September 15, 2008 @ 1:53 am
We were in Chennai over the weekend, and yesterday, reached the Chennai Central station to take a train back to Bangalore.
The Delhi blasts had occurred a day before, on Saturday evening to be precise. The Hindu had dedicated one half of the front page for this news, and they were quite sober in their reporting, as though there were more important things to be spoken about and this had unnecessarily come up. Times of India’s headline alone occupied as much space as the entire Hindu article. Neither of the newspapers had spoken about what should be done going forward. It was all about showcasing horror or displaying indifference. ToI Chennai, for instance, screamed “Helpless?” (in a font-size 80+ I would say). Is this what we want to portray to the perpetrators of the crime? Helpless? Perhaps we are, but still would you want to give that moment of satisfaction to the criminals?
So anyway, we walk towards the entrance of Chennai Central (the main railway station). There are numerous entry points, and one of them has a metal detector installed. No one really forcing people to walk through the metal detectors. We see the metal detector and decide to walk through that one rather than the other open entries. We walk, no one notices, go ahead and then turn back to observe that there is a baggage screening machine as well. I was happy to see this level of security, but was immediately dismayed to note that no one bothered to ask us or the passengers alongside us to actually go and get our baggages screened.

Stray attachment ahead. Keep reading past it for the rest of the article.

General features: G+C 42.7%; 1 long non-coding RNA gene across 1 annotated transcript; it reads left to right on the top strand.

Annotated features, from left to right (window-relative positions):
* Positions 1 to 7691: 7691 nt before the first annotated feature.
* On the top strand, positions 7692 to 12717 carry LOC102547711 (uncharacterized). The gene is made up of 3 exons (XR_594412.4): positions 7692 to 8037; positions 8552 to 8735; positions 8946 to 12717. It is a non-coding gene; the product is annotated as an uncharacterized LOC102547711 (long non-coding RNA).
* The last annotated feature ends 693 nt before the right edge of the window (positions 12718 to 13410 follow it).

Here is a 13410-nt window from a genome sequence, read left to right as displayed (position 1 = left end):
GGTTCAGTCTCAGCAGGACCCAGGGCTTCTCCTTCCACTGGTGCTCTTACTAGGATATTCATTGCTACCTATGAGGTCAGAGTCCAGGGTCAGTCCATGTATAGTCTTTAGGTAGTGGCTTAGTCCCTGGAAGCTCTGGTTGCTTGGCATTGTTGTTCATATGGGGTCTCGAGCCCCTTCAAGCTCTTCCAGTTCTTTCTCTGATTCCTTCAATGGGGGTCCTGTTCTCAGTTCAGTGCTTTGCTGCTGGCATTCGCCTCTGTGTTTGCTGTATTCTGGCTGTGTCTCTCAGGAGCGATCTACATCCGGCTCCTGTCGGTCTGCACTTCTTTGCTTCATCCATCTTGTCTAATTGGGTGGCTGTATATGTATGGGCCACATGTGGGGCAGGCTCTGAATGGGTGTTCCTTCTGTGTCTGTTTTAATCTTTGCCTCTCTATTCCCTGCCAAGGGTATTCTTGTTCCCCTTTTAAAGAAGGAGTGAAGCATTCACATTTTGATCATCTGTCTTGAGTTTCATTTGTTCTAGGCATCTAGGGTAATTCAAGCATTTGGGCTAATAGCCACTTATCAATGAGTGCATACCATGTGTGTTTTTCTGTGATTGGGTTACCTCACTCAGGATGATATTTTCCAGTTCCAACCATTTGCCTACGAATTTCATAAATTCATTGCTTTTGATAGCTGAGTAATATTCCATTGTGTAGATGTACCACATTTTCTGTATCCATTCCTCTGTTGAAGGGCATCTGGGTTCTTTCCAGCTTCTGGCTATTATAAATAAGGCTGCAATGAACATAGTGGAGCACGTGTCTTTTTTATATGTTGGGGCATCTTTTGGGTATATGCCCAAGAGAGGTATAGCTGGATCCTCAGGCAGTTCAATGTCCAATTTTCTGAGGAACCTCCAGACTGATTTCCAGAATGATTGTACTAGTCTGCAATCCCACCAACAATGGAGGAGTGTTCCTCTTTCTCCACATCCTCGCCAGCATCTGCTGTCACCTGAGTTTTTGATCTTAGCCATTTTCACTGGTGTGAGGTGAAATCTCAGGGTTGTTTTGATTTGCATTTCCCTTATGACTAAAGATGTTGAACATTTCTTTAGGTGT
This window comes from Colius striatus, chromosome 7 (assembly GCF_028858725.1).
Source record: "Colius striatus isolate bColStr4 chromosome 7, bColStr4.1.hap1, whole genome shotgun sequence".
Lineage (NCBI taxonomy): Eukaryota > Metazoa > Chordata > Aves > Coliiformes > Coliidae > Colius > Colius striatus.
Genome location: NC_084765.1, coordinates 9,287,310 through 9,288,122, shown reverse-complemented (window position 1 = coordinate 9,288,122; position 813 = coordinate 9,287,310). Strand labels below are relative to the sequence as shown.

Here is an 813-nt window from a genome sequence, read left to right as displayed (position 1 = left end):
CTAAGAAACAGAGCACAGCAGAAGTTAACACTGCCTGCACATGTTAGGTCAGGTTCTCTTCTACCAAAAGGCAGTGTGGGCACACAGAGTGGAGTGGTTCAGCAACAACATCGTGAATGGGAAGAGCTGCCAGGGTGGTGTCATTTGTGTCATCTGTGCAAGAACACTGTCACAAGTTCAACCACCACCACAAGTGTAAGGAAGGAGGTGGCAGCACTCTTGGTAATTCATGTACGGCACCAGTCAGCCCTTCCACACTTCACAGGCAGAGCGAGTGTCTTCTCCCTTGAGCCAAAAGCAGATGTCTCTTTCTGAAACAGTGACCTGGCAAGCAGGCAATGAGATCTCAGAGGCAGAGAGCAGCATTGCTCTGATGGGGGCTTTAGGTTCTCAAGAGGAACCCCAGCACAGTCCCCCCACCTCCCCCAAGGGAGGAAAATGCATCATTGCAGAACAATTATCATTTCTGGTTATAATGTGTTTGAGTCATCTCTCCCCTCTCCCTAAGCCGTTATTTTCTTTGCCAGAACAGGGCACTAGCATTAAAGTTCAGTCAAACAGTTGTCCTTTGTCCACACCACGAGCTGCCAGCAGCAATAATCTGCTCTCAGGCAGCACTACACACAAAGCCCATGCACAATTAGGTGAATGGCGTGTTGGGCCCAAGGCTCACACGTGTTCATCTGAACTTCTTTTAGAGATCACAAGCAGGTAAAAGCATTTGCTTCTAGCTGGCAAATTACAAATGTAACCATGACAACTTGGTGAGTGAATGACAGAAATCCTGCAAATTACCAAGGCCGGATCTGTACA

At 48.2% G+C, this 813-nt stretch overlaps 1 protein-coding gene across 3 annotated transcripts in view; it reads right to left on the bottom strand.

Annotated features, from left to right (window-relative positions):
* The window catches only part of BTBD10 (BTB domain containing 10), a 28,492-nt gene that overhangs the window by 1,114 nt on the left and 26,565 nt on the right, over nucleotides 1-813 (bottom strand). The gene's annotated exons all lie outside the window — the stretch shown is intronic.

We decide to do what seemed right and go back near the entrance and haul up our bag on to the rollers of the x-ray machine. The bag goes in, comes out with the others and there is a constable pasting stickers on some of the bags. He forgets ours, I pick up my bag, go a little ahead and then come back to get the “baggage screened” sticker. The constable, without raising an eye, puts the sticker on my bag too, not concerning to know whether the bag was actually screened or not.
We walk away into the sea of crowd which, in a railway station, always seems to be in some hurry. And that was the security system installed in one of India’s biggest metros, as a reaction to the Delhi blasts. You no longer want to ask this question – How safe are we?